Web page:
I define fame (or the famous) in our generation in terms of "those whose character traits and habits elicit in us the desperate hope they will not move into our neighborhood."
I freely admit this to constitute an unfair generalization. Notable exceptions to the rule exist, and I much admire those who maintain humility, character, and integrity amid the trappings of notoriety. It remains true, however, that the human psyche was not made for fame - "He that glorieth, let him glory in the Lord" (I Corinthians 10:31). As one victim of notoriety confessed, "I wanted to be famous all my life - until five minutes after it happened. No, make that four." We exist to direct attention away from ourselves and unto the Lord Jesus Christ. "Not unto us, o Lord, to unto us, but unto Thy name give glory" (Psalm 115:1).
Of course, many enjoy their presently exalted status, doing everything possible to keep their name on the marquee. Fame, the cruel master, demands such slavish devotion, diligence, and effort. One day, however, the lights will fade, the marquee will no longer bear the name, and admirers will forget the formerly famous in lieu of the new kid on the stage, or field, or political office (or sometimes, sadly, the pulpit). Nothing of value will be left, and a wasted life of usurping God's glory will plague the notable with a lasting, and for some, everlasting regret.
You've likely heard of the poet Shelley's tragic poem, Ozymandias. We close with the sad fate of one who sought fame (and even more, its nefarious companion, power), only to discover the "colossal wreck" that alway ensues when seeking glory fills the heart with darkness and impending doom.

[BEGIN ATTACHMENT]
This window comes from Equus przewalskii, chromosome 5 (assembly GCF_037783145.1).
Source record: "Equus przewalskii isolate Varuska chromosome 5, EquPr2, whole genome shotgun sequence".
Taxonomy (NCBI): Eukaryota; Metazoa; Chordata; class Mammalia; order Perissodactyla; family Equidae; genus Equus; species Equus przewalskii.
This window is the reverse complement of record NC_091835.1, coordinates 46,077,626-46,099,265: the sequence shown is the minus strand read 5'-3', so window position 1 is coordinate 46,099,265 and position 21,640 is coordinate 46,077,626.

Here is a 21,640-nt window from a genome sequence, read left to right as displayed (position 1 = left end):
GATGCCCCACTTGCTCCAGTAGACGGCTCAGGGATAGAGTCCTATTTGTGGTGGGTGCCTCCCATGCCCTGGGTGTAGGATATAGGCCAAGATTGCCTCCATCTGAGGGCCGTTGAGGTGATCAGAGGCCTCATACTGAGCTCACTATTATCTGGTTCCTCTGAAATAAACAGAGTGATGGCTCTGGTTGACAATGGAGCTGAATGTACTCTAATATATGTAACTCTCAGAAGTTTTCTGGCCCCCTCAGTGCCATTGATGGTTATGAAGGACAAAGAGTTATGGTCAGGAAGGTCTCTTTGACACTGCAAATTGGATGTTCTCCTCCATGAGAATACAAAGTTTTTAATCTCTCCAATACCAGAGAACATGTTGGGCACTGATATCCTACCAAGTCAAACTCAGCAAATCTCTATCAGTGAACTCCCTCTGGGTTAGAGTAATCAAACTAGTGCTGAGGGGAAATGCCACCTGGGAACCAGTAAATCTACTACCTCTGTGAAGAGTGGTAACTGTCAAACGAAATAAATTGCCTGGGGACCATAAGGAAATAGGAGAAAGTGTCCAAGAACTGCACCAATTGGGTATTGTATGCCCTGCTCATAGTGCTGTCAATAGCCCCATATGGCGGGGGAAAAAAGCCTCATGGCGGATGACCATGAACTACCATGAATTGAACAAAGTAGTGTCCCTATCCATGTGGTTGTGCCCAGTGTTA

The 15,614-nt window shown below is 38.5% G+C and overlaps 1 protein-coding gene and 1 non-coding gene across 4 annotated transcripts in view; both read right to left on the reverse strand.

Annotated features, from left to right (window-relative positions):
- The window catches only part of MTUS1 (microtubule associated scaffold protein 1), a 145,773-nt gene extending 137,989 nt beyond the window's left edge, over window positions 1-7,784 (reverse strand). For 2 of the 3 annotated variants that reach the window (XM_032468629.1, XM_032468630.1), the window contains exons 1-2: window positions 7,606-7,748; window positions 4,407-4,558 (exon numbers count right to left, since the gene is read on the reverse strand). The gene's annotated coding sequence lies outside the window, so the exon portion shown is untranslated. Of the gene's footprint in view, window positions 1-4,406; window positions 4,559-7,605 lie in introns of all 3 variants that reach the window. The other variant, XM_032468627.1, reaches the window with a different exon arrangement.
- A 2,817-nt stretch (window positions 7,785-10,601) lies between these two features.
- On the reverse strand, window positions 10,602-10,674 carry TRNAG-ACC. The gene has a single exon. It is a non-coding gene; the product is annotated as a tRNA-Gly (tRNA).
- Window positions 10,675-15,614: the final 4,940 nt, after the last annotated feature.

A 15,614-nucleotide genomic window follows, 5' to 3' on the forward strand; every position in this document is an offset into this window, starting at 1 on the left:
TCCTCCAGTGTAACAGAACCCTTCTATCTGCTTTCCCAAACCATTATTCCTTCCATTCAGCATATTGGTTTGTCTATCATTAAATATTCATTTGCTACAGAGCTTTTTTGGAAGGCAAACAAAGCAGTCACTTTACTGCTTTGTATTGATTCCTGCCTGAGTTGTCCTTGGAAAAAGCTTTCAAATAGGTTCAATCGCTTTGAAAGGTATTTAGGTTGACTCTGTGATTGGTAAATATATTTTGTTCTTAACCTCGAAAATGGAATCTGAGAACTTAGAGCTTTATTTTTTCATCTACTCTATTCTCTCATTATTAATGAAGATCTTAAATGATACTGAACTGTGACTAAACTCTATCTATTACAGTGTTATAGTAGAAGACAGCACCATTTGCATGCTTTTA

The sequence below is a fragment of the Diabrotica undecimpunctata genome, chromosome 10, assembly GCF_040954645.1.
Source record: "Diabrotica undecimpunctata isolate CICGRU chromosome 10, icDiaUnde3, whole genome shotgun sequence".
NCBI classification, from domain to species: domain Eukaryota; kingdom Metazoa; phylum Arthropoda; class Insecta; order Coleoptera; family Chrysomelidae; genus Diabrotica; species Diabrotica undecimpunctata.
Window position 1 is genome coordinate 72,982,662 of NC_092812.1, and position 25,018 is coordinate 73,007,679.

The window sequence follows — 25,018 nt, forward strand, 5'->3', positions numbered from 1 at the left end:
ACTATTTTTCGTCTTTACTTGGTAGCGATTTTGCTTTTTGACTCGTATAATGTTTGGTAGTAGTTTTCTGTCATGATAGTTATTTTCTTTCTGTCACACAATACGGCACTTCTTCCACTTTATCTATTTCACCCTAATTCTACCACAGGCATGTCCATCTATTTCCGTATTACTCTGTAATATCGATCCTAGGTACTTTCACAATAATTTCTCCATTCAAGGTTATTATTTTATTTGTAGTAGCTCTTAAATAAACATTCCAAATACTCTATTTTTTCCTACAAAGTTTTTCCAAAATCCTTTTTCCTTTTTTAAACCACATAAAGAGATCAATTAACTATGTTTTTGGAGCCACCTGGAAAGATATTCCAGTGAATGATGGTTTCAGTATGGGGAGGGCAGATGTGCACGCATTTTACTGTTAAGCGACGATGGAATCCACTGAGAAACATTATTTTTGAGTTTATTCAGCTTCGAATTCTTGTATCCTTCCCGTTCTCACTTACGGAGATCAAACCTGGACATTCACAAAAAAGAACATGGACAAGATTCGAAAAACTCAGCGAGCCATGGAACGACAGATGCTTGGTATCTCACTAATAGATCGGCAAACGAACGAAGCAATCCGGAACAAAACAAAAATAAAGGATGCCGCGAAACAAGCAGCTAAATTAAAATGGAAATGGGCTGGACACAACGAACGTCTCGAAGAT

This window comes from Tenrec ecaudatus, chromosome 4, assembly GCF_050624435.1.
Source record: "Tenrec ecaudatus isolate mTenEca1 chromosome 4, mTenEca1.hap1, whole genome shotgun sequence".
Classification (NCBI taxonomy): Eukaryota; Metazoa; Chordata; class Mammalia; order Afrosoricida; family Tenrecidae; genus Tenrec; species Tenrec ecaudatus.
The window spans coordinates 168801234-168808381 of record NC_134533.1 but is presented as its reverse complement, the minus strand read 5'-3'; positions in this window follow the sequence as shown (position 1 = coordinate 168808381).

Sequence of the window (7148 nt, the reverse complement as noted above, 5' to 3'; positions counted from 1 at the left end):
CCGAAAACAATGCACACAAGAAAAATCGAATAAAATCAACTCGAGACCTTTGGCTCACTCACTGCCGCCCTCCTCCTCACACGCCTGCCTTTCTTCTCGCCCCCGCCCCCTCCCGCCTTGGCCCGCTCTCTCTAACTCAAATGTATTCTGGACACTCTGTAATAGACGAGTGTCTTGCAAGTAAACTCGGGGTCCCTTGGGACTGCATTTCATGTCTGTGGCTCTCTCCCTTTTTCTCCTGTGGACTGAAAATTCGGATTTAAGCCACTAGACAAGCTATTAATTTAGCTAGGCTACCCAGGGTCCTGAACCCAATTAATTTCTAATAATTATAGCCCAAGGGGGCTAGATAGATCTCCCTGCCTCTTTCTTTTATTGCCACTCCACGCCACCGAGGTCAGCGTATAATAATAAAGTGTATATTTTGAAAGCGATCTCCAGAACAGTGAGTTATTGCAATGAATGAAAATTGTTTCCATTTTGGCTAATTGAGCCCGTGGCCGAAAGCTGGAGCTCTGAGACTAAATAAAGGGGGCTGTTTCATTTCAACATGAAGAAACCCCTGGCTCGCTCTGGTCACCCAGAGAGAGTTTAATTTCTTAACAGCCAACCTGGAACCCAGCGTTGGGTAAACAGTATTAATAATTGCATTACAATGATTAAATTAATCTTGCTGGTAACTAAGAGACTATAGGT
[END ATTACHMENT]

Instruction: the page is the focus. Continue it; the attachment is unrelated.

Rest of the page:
I met a traveller from an antique land, who said,
"Two vast and trunkless legs of stone stand in the desert.
Near them, on the sand, half sunk, a shattered visage lies,
whose frown and wrinkled lip, and sneer of cold command
tell that its sculptor well those passions read
which yet survive, stamped on these lifeless things,
the hand that mocked them and the heart that fed.
And on the pedestal these words appear,
My name is Ozymandias, king of kings.
Look on my works and despair!
Nothing beside remains.
Round the decay of that colossal wreck, boundless and bare,
the lone and level sands stretch far away.
"And upon a set day, Herod, arrayed in royal apparel, sat upon his throne and made an oration unto them. And the people gave a great shout, saying, It is the voice of a god, and not of a man. And immediately the angel of the Lord smote him, because he gave not God the glory. And he was eaten of worms, and gave up the ghost."
Weekly Memory Verse
Let the word of Christ dwell in you richly in all wisdom, teaching and admonishing one another in psalms and hymns and spiritual songs, singing with grace in your hearts to the Lord."